Vodka, Da!

vodka in a martinig glass

Derided by mixology’s elite, Vodka pours on

Vodka is practically a four-letter word among Canada’s top bartenders. Ask many of them across the country, and they’ll tell you it’s a colourless, odourless, flavourless liquid that’s easily masked and doesn’t add anything to a cocktail. And, for the most part, they’re right. But, lean on any given bar on a  Saturday night, and ask patrons if they care what elite mixologists think about the vodka sodas in their hand, and you’ll find many don’t.

Despite the preaching from behind the wood, vodka remains immensely popular and is in fact a growing category. Chris Layton, media relations coordinator at Ontario’s liquor control board, says the numbers are unequivocal. “In fiscal 2010 to ’11, April 1 to March 31, sales of vodka at the LCBO increased by 7.3 per cent to $429 million versus the previous year,” he says. Compare that to the sales stats for rum, up 5.6 per cent to $239.8 million and gin, up 4.1 per cent to $56.2 million — vodka is the clear winner in the court of public opinion.

Cameron Bogue, beverage director for the Vancouver-based, Earl’s Restaurants Inc., is a man of two minds when it comes to the clear, clean spirit. “There are two varying opinions when it comes to vodka,” he starts. “One, is the opinion of most bartenders, that it that doesn’t add anything to a cocktail, but those attributes also make it the bestselling spirit in the world.”

It’s the second point that is the most important, despite Bogue’s personal preference for strongly flavoured base spirits such as gin or tequila. “At heart, I’m a cocktail nerd, too, so I understand the chef-coat and curly-q mustache
mixology scene, but I think I’m more of a realist than that; I’ll work with what people want.”

So when it comes to vodka, the sky’s the limit, by virtue of those traits mixologists decry. “With our new menus, it’s all about keeping it simple,” he says. “Vodka is a blank canvas, so you can work to highlight any flavour you want.”

And highlight they do. At Earl’s new cocktail concept, V, with locations in Calgary and Vancouver, the drink list is a testament to vodka’s versatility and popularity. Concoctions such as Pistachio Pear — a unique blend of vodka, pear
juice, pistachios, simple syrup and lime juice — or Lychee Li with vodka, lychee syrup, lemon juice, kaffir lime leaf, mint and soda, blend modern mixology’s key tenets of a fresh artisanal approach, with the mass appeal of vodka as the base spirit.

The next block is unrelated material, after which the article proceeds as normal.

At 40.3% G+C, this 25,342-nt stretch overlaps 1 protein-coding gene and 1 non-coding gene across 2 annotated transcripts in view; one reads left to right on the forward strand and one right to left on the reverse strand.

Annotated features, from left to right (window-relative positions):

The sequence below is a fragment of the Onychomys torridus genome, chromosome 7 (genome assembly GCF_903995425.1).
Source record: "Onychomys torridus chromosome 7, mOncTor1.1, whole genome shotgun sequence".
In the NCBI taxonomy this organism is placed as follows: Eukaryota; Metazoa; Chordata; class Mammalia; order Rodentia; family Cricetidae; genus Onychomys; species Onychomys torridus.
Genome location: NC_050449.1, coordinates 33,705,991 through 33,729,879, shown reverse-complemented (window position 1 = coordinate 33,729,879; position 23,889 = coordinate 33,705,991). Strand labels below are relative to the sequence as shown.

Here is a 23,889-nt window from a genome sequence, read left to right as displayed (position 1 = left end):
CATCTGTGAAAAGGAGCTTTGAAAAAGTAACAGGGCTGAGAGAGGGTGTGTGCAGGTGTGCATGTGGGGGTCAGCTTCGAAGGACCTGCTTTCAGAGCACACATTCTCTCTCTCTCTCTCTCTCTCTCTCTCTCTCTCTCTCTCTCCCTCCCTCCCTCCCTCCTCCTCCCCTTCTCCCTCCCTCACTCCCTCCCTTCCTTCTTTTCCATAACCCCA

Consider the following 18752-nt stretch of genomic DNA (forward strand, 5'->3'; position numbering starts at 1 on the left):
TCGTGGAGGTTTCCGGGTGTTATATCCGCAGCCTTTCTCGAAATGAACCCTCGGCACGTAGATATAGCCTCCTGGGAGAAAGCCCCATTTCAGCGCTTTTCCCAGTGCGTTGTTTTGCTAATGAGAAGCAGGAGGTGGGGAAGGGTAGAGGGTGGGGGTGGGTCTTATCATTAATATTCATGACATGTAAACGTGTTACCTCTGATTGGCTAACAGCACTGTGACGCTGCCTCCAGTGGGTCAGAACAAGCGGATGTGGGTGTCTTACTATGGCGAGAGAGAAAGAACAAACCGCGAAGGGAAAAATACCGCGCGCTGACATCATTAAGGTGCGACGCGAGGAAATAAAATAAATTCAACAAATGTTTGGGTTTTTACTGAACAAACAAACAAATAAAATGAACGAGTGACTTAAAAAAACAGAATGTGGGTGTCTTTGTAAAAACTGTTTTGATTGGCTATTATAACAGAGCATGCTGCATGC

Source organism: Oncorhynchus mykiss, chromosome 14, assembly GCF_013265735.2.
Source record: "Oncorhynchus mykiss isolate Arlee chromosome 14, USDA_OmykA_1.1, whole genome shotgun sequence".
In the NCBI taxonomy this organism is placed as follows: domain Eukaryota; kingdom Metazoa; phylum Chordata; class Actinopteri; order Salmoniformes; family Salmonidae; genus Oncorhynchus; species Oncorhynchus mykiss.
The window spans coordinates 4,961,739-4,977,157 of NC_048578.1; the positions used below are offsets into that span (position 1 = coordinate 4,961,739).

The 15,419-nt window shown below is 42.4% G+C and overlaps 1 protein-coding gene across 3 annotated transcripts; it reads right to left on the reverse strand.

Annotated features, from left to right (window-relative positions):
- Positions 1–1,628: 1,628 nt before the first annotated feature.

Whether in a sweet or sour cocktail, vodka’s reign at the top of the spirit podium looks to be unshakable, and that’s a reality Bogue says bartenders looking for broad appeal have to come to understand. However, he’s also quick to note a cocktail program heavy on the vodka, doesn’t have to be — nor should it be — basic, boring and awash with pre-fabricated ingredients. “At Earl’s and V, we’ve removed everything pre-packaged, pre-made and pasteurized from the bar,” he says.

“I probably had 1,000 bartenders cursing my name as they squeezed lemons and limes every morning, but fresh ingredients and fresh cocktails are a trend we’re taking to the mass market.”

Sorry mustachioed mixology mavens, gin is great and whisky is wonderful, but, when it comes to moving the masses towards the new school of handcrafted, classic cocktails, there’s no better sprit for the job than plain old vodka.

With dozens of premium vodkas to choose from, it’s often difficult for bartenders to know which vodka will be best served in a cosmopolitan or dirty martini, and, more importantly, how to keep it tasting great. Frank Heaps, CEO of Newfoundland-made Iceburg vodka, has suggestions.

Ingredients: Purity creates the perfect taste. Artificial flavours reduce the purity of the vodka in the bottle and inevitably affect its taste and smoothness. The cleanest tasting vodkas use the purest and most natural resources.

Storing: Never store vodka in  the freezer. Extreme cold can ruin the “nose” and taste. However, it is best served chilled.

Pouring: Serve in a chilled two- to three-ounce clear glass. Sipping vodka that has been slightly chilled brings out the natural flavours and aromas and allows you to savour the taste. Sip slowly and let thevodka rest on your palate to start. Premium vodkas should taste creamy and smooth with very little burn on the palate.

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